The Chinese argument that democracy leads to chaos resurfaces in the midst of the Umbrella Movement. When Jack Sndyer published the Chinese edition of his “Democratization and War,” I mentioned that Chinese would love his argument, using it to support the long-standing Chinese argument that democratization would cause chaos. Here is what Jack said: You don’t throw the baby out with the bath water. Note that Jack’s argument is that the rule of law and the free press are essential for successful democratization. As it happens, HK is a case of freedom without democracy — what is at stake is that the rule of law and the free press are being eroded without democracy. What protestors are defending are precisely such “core values of HK.”

Meanwhile, the Hong Kong economy and the stock exchange continue to do well overall, thus debunking the argument that the Occupy movement has hurt HK’s economy.

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Why didn’t Hong Kong people fight for democracy before 1997?

Chinese students studying abroad have repeatedly asked this question: Why didn’t Hong Kong people fight for democracy before 1997? Paradoxically, HK’s young radicals are saying the same thing in their attacks on traditional democrats, thus perpetuating Beijing’s party line that the struggle for democracy is a post-1997 phenomenon and so HK people should be grateful for whatever little democracy that Beijing is granting.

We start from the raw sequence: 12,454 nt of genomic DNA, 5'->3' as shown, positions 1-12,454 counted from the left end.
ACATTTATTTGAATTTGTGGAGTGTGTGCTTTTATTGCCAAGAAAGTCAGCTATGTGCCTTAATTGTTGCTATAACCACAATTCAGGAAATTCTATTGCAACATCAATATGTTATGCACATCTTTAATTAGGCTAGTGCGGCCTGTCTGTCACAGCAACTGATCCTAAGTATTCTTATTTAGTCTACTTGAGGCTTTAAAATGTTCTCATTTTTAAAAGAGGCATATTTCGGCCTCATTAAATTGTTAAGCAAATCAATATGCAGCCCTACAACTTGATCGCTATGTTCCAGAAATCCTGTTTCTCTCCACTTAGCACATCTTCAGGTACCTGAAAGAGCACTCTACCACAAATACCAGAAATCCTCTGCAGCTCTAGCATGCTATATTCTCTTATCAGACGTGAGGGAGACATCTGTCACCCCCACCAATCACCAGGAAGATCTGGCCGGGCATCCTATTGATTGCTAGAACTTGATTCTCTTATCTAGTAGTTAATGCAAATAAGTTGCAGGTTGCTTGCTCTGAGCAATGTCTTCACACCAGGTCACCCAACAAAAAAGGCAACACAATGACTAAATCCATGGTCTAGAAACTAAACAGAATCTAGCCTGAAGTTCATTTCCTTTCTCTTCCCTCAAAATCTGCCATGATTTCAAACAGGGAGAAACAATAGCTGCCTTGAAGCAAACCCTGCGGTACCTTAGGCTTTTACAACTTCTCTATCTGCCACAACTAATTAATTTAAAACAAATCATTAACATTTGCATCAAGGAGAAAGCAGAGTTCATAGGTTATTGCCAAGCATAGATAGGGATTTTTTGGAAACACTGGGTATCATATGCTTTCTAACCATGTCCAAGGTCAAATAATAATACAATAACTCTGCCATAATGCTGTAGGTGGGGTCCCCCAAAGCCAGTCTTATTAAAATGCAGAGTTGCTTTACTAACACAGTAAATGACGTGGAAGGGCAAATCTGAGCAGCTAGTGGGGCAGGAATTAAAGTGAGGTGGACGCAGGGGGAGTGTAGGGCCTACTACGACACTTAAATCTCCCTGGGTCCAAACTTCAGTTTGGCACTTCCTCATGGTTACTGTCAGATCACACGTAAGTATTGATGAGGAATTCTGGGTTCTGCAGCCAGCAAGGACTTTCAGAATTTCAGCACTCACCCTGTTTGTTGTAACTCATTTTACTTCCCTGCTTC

Hong Kong’s democracy movement was born in the midst of the Sino-British negotiations in the 1980s. See Timeline and background.

For most of HK history before 1997, China, the UK, and HK’s business elites thwarted democracy at every step. The British HK government first rejected the demand for direct elections to the Legislative Council (Legco) in 1988. See 民意彙集的政治:論兩次處理香港民意的缺失. It then rejected the Exco-Legco Consensus model (兩局共識方案) proposed after Tiananmen: 1/3 of the Legco seats to be directly elected in 1991, half in 1995, and fully elected by 2003. For a start, those who ask the above Q should comb Patten’s harsh words on London’s HK policies, in his memoir and numerous public interviews.